forest gardens are amazing but they are not a panacea — gardens of delight

Quote

In this post on Gardens of Delight, Anni Kelsey makes the point that forest gardens feed not just us, but the wildlife that make it a self-sustaining ecosystem:-

And I will repeat it with emphasis – forest gardens are amazing but they are not a panacea. I could not be a bigger fan of forest gardens and forest gardening and it is absolutely no exaggeration to say that forest gardening has profoundly changed my life. Forest gardens are beautiful, vibrant, healthy and abundant […]

via forest gardens are amazing but they are not a panacea — gardens of delight

Advertisement

Autumn un-tidy

A few musings as promised on the lack of Autumn ‘tidying’ (following Anni’s post).  In theory, I should be chopping down all these seed heads …

A corner of my front border

A corner of my front border

But looking at these more closely, I observe tiny cave-like dwellings in the marjoram …

pot marjoram seed heads

pot marjoram seed heads

And lurking inside those untidy purple toadflax seedheads are nutritious black seeds, which could be a perfect snack for something on a cold day …

toadflax seeds

toadflax seeds

Where I deadheaded them earlier this year, there are hollow stems – whole tower blocks where insects could be curling up ready for the winter …

hollow toadflax stems

hollow toadflax stems

The ‘lambs lettuce’ path below is full of bits of grass, self sown cranesbill, and strawberry plants that walked out of their pots …

lambs lettuce path

lambs lettuce path

I once tried to tidy up under this hedge, pulling up the grass and intending to put bark mulch underneath.  I hadn’t got very far before I noticed a movement.  On closer inspection, I saw a tiny newt which had been taking full advantage of the warm cover that the ‘mess’ of dried grass provided.  I picked it up to check that I hadn’t injured it, feeling pretty rotten that I’d disturbed it.  It sat, blinking, on my hand. I gave up the idea of tidying, and tucked the little creature back under the hedge. 

One permaculture principle is to ‘use edges and value the marginal‘:

“don’t think you are on the right track just because its a well-beaten path” 

My untidy path is not a well-beaten one, but this edgy ‘mess’ will be a haven for wildlife through the winter.  I can still step on it to get at the lambs lettuce for winter salads.  I’ll just need to give any lurking residents a bit of warning first.

Creatures that call my garden ‘home’

I try to encourage wildlife to take up residence in my garden by growing plants in a polyculture, where edibles, flowers, herbs and wildflowers are all mixed up together.  I’m not great at photographing the little critters that move in (they don’t pose for me), but here are a few that I managed to snap this year:

This slideshow requires JavaScript.

Obtain a yield – rethinking space

A simple permaculture principle is to ‘obtain a yield’.  I think of this in terms of providing food or shelter for other species, as well as ourselves.  Bearing this in mind, I had long been frustrated with the border of hydrangeas which we inherited when we bought the house.  Whilst they do flower in shade (and our back garden is indeed shady), the flowers don’t seem to attract any pollinator activity, and the shrubs are not dense enough for birds to nest in.  The border was also rather uninteresting to look at:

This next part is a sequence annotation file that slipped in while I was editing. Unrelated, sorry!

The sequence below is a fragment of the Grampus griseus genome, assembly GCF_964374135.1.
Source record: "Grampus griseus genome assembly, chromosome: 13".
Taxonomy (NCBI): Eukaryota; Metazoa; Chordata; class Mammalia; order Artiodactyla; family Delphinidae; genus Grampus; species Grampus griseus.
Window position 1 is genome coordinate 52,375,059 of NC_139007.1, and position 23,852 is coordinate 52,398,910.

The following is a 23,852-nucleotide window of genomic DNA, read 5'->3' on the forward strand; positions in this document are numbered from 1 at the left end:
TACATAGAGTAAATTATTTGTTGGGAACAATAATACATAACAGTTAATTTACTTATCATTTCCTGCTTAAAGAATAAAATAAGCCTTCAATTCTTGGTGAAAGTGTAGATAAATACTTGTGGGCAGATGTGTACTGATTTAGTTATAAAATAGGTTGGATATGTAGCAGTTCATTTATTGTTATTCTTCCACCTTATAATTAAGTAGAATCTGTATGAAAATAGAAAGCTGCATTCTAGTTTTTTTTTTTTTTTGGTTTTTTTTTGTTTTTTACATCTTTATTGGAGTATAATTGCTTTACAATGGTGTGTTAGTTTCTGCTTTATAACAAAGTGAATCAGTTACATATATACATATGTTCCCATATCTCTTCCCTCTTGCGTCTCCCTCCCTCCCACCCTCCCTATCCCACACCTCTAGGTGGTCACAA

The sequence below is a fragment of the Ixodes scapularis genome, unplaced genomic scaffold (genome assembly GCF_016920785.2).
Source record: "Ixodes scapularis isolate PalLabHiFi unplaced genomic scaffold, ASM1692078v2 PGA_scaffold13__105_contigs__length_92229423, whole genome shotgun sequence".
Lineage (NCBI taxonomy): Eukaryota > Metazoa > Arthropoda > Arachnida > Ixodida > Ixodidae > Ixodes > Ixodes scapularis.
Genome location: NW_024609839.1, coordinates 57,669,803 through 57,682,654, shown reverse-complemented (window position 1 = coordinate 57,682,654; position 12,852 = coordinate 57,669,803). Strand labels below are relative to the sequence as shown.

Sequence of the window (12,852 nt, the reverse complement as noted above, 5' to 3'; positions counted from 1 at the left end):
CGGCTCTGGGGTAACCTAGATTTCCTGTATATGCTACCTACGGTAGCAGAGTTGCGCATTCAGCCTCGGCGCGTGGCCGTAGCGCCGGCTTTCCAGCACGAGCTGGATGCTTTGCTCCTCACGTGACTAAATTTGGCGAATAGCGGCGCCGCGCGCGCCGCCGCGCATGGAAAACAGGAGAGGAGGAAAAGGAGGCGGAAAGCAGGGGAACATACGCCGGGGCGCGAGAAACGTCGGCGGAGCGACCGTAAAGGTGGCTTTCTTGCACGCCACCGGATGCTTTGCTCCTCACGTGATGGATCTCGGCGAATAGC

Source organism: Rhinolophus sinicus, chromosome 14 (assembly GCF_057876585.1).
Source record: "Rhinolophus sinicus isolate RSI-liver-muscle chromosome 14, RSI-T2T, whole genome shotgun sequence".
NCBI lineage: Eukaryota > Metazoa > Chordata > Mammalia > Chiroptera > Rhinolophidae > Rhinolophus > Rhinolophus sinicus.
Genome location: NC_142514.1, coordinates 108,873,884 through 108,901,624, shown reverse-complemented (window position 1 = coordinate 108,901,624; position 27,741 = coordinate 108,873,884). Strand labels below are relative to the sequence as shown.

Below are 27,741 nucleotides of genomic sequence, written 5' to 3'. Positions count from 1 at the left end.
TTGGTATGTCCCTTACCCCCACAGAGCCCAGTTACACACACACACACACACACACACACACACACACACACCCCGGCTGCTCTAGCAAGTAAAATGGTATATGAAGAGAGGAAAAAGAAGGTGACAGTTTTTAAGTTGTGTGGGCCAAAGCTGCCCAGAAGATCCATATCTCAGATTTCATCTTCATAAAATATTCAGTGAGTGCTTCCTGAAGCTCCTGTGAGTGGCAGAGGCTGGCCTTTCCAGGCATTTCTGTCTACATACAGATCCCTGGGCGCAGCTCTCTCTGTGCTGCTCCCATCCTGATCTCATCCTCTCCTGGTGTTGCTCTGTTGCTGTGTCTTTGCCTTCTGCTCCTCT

Hydrangea border, July 17

Hydrangea border, July 17

Meanwhile, I have had a constant struggle with safely storing seedlings as I try to establish new perennial edible plants from seed.  Slugs are tremendously agile and versatile, and are experts at finding young seedlings – whether you put them ‘up high’ or not.  The only thing that worked was to put seedlings on a table with its feet in water.  Other solutions, such as shelving, ended in tears as the shelves invariably blew over in the strong gales which we are now prone to.  What I really needed was a greenhouse; a safe space for my seedlings and a place to grow winter salads.  With any luck, we might get tomatoes to ripen in there as well, as our season in the North West of the UK is short.

We had a battered collection of shade-loving shrubs in the back corner of the garden, which is the lightest corner available for a greenhouse:

Shade loving shrubs in sunny place, January 2018

Shade loving shrubs in sunny place, January 2018

So we had a rethink about the space.  This decision was a difficult one, as I prefer to leave things alone.  However, I had a whole border of unproductive space, and an opportunity to redesign it with a range of more productive and visually interesting plants, providing nectar and berries for wildlife, and prickly habitat for birds.  So in January this year, we took out the hydrangeas, chopped them up, and used the woody material to beef up the ‘path’ at the back (I will write more about this later).  We (the royal ‘we’; my husband did the digging) moved the shrubs to the hydrangea border:

Shade loving shrubs moved to new location, January 2018

Shade loving shrubs moved to new location, January 2018

In its place, we planned to put a greenhouse.   The decision to do this was, in itself, full of contradictions, as I will explain in my next post.

Bug house

The rich earthy leafy smell in the woods is telling me that we are squarely in Autumn.  So we got organised last week and furnished the bug houses.  This one is in the front garden, sited underneath the bird cherry for shade:

This slideshow requires JavaScript.

All carpentry by the multi-talented Rick.  As he was hammering the mesh onto the front, apparently two bugs crawled over to have a look.  A promising sign.